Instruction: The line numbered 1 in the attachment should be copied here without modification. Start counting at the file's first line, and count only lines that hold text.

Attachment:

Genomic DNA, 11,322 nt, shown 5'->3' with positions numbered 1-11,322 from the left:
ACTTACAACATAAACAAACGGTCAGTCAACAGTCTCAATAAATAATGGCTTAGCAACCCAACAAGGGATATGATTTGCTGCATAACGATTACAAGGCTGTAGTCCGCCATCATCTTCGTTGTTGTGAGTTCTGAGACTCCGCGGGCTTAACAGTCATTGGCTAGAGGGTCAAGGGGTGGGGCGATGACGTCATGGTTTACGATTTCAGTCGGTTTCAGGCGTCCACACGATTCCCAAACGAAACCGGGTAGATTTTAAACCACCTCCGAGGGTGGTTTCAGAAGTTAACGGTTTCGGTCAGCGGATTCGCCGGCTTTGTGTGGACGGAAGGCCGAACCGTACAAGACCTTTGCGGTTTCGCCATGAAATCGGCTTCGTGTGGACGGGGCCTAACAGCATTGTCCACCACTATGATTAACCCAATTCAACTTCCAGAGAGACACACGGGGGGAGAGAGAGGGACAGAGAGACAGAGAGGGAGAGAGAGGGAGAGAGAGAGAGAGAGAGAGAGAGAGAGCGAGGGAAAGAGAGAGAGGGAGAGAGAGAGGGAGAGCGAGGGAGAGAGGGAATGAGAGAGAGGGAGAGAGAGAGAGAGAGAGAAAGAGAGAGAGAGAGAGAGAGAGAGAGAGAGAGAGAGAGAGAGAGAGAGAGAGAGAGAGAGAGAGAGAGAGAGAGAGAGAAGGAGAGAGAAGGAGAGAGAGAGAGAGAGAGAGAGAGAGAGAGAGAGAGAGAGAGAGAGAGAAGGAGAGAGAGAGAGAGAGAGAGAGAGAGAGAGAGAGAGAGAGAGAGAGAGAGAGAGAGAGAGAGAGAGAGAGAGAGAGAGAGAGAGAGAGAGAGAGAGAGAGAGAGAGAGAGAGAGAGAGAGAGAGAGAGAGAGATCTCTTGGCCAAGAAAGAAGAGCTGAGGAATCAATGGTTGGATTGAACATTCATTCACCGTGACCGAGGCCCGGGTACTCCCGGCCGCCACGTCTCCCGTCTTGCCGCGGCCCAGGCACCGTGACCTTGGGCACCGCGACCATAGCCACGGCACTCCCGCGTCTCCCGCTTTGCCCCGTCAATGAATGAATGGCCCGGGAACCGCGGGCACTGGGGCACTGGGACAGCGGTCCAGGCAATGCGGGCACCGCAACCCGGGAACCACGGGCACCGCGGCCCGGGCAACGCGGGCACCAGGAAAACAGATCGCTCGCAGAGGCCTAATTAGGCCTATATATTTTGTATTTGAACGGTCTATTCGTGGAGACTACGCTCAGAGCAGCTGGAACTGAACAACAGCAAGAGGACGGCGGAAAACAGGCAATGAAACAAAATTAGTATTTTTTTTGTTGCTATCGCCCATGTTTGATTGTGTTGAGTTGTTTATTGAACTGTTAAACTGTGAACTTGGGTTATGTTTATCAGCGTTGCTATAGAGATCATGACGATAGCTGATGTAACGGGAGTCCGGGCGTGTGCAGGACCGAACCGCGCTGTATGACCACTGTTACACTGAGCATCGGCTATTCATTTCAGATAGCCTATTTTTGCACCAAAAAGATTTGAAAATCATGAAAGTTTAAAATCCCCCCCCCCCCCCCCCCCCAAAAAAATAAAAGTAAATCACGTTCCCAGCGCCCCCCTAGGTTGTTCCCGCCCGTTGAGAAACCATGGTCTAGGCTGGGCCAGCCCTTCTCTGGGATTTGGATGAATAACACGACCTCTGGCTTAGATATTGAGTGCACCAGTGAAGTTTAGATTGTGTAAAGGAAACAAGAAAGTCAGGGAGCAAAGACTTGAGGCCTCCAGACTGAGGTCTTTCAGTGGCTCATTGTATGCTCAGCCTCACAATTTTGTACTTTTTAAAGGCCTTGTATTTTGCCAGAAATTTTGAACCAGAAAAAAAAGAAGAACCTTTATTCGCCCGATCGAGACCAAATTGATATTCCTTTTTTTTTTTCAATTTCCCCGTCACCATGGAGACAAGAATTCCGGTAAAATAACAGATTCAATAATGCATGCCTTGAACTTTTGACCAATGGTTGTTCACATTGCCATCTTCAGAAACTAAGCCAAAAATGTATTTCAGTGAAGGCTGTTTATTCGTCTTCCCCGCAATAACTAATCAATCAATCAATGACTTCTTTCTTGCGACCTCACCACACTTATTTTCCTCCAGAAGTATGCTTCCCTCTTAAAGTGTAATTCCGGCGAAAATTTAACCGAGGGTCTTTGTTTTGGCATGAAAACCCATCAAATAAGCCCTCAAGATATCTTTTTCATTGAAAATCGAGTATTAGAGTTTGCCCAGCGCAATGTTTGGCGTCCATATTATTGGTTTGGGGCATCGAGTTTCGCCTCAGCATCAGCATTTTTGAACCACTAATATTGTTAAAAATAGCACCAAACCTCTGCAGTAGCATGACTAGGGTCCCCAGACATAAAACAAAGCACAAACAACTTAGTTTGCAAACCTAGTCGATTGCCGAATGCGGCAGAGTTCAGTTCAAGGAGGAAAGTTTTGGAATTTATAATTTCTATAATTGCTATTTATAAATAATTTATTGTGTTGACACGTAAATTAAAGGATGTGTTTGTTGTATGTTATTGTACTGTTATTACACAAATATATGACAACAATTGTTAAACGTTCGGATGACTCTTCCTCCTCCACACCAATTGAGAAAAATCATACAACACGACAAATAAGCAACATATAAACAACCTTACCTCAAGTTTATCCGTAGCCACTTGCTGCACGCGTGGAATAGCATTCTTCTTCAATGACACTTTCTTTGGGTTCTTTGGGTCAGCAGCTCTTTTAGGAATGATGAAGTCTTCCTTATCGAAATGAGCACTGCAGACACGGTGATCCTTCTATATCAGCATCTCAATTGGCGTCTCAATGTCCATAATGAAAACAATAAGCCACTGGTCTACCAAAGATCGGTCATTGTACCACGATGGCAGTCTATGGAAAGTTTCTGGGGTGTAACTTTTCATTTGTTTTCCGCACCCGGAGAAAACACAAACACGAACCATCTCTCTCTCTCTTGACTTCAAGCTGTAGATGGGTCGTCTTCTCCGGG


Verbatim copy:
Genomic DNA, 11,322 nt, shown 5'->3' with positions numbered 1-11,322 from the left: